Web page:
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Comparison of correlates of bone mineral density in individuals adhering to lacto-ovo, vegan, or omnivore diets: a cross-sectional investigation.
Nutrients. 2015 May 11; 7(5):3416-26.N

Abstract

Vegetarian diets are associated with factors that may not support bone health, such as low body mass and low intakes of protein; yet, these diets are alkaline, a factor that favors bone mineral density (BMD). This study compared the correlates of BMD in young, non-obese adults consuming meat-based (n = 27), lacto-ovo vegetarian (n = 27), or vegan (n = 28) diets for ≥1 year. A 24 h diet recall, whole body DXA scan, 24 h urine specimen, and fasting blood sample were collected from participants. BMD did not differ significantly between groups. Protein intake was reduced ~30% in individuals consuming lacto-ovo and vegan diets as compared to those consuming meat-based diets (68 ± 24, 69 ± 29, and 97 ± 47 g/day respectively, p = 0.006); yet dietary protein was only associated with BMD for those following vegan diets. Urinary pH was more alkaline in the lacto-ovo and vegan groups versus omnivores (6.5 ± 0.4, 6.7 ± 0.4, and 6.2 ± 0.4 respectively, p = 0.003); yet urinary pH was associated with BMD in omnivores only. These data suggest that plant-based diets are not detrimental to bone in young adults. Moreover, diet prescriptions for bone health may vary among diet groups: increased fruit and vegetable intake for individuals with high meat intakes and increased plant protein intake for individuals who follow a vegetarian diet plan.

Authors+Show Affiliations

School of Nutrition and Health Promotion, Arizona State University, 500 N. 3rd Street, Phoenix, AZ 85004, USA. jessica.knurick@asu.edu.School of Nutrition and Health Promotion, Arizona State University, 500 N. 3rd Street, Phoenix, AZ 85004, USA. carol.johnstona@asu.edu.Department of Medicine, University of Colorado, 12631 East 17th Avenue, Aurora, CO 80045, USA. sarah.wherry@ucdenver.edu.The University of Arizona College of Medicine-Phoenix, 550 E. Van Buren St., Phoenix, AZ 85004, USA. iaguayo@email.arizona.edu.

Pub Type(s)

Comparative Study
Journal Article

Language

eng

PubMed ID

25970147

Citation

Knurick, Jessica R., et al. "Comparison of Correlates of Bone Mineral Density in Individuals Adhering to Lacto-ovo, Vegan, or Omnivore Diets: a Cross-sectional Investigation." Nutrients, vol. 7, no. 5, 2015, pp. 3416-26.
Knurick JR, Johnston CS, Wherry SJ, et al. Comparison of correlates of bone mineral density in individuals adhering to lacto-ovo, vegan, or omnivore diets: a cross-sectional investigation. Nutrients. 2015;7(5):3416-26.
Knurick, J. R., Johnston, C. S., Wherry, S. J., & Aguayo, I. (2015). Comparison of correlates of bone mineral density in individuals adhering to lacto-ovo, vegan, or omnivore diets: a cross-sectional investigation. Nutrients, 7(5), 3416-26. https://doi.org/10.3390/nu7053416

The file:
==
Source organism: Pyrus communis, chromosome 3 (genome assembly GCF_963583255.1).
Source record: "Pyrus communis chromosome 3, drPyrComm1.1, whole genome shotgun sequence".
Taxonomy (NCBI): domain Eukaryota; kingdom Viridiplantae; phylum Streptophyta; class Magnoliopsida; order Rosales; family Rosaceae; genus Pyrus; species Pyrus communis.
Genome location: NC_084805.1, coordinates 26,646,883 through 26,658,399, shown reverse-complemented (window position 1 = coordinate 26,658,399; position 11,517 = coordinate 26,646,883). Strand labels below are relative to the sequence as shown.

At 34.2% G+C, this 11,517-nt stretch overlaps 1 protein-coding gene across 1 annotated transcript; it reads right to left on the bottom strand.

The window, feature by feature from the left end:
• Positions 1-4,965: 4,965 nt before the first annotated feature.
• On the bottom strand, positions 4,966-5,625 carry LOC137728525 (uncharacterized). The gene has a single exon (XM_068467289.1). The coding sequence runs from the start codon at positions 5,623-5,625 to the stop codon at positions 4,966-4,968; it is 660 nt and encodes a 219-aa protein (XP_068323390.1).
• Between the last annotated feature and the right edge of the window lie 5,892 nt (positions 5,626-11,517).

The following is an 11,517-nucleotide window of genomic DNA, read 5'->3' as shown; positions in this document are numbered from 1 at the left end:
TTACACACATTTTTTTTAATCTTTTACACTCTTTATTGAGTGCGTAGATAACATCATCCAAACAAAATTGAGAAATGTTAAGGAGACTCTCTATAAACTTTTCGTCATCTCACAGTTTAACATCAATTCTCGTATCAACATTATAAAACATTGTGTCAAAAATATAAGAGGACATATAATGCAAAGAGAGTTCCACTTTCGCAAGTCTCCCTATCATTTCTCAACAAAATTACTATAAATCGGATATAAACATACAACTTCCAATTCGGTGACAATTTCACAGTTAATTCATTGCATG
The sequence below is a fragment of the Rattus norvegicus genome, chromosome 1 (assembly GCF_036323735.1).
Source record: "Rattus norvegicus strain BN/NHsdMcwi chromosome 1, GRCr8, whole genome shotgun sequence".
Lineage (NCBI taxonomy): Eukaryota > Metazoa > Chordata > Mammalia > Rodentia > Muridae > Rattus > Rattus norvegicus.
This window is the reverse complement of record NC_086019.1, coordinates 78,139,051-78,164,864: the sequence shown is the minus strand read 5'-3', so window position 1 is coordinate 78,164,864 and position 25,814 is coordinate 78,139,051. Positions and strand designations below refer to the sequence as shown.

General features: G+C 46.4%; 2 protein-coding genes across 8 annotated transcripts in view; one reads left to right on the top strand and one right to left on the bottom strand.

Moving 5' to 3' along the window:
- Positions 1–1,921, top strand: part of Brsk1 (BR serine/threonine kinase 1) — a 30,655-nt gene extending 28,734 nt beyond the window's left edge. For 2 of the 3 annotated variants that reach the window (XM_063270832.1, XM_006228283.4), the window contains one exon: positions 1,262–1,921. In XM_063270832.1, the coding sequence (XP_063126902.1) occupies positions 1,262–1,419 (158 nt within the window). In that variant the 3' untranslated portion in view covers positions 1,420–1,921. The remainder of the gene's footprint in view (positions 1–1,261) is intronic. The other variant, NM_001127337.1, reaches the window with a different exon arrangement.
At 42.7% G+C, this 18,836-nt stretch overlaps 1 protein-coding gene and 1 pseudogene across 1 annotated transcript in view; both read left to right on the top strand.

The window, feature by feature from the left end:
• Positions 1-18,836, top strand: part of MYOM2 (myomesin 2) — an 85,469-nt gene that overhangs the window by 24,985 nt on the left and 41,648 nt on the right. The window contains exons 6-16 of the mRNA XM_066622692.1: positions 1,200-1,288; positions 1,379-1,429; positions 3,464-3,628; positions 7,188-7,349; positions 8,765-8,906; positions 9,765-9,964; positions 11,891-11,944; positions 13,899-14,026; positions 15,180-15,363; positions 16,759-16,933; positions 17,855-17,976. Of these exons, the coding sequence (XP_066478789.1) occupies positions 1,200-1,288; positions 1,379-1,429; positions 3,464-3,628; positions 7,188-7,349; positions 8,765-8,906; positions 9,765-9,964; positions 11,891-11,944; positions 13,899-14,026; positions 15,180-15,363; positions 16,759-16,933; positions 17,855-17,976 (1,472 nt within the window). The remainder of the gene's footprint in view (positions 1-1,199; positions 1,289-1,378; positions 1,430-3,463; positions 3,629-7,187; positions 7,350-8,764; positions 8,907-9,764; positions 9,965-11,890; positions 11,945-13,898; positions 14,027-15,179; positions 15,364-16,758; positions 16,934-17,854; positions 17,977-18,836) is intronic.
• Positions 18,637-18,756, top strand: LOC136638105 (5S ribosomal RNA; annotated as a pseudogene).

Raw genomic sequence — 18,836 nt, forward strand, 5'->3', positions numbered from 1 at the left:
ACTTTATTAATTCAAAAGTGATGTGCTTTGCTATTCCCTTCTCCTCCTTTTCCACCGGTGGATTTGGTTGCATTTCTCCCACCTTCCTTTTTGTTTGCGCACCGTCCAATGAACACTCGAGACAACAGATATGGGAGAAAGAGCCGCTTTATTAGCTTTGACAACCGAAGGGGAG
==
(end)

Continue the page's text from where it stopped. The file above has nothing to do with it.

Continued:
Knurick JR, et al. Comparison of Correlates of Bone Mineral Density in Individuals Adhering to Lacto-ovo, Vegan, or Omnivore Diets: a Cross-sectional Investigation. Nutrients. 2015 May 11;7(5):3416-26. PubMed PMID: 25970147.
* Article titles in AMA citation format should be in sentence-case
TY - JOUR T1 - Comparison of correlates of bone mineral density in individuals adhering to lacto-ovo, vegan, or omnivore diets: a cross-sectional investigation. AU - Knurick,Jessica R, AU - Johnston,Carol S, AU - Wherry,Sarah J, AU - Aguayo,Izayadeth, Y1 - 2015/05/11/ PY - 2015/02/13/received PY - 2015/04/09/revised PY - 2015/04/13/accepted PY - 2015/5/14/entrez PY - 2015/5/15/pubmed PY - 2016/1/21/medline KW - acid-base balance KW - bone mineral density KW - protein KW - vegan KW - vegetarian SP - 3416 EP - 26 JF - Nutrients JO - Nutrients VL - 7 IS - 5 N2 - Vegetarian diets are associated with factors that may not support bone health, such as low body mass and low intakes of protein; yet, these diets are alkaline, a factor that favors bone mineral density (BMD). This study compared the correlates of BMD in young, non-obese adults consuming meat-based (n = 27), lacto-ovo vegetarian (n = 27), or vegan (n = 28) diets for ≥1 year. A 24 h diet recall, whole body DXA scan, 24 h urine specimen, and fasting blood sample were collected from participants. BMD did not differ significantly between groups. Protein intake was reduced ~30% in individuals consuming lacto-ovo and vegan diets as compared to those consuming meat-based diets (68 ± 24, 69 ± 29, and 97 ± 47 g/day respectively, p = 0.006); yet dietary protein was only associated with BMD for those following vegan diets. Urinary pH was more alkaline in the lacto-ovo and vegan groups versus omnivores (6.5 ± 0.4, 6.7 ± 0.4, and 6.2 ± 0.4 respectively, p = 0.003); yet urinary pH was associated with BMD in omnivores only. These data suggest that plant-based diets are not detrimental to bone in young adults. Moreover, diet prescriptions for bone health may vary among diet groups: increased fruit and vegetable intake for individuals with high meat intakes and increased plant protein intake for individuals who follow a vegetarian diet plan. SN - 2072-6643 UR - https://www.unboundmedicine.com/medline/citation/25970147/Comparison_of_correlates_of_bone_mineral_density_in_individuals_adhering_to_lacto_ovo_vegan_or_omnivore_diets:_a_cross_sectional_investigation_ L2 - https://www.mdpi.com/resolver?pii=nu7053416 DB - PRIME DP - Unbound Medicine ER -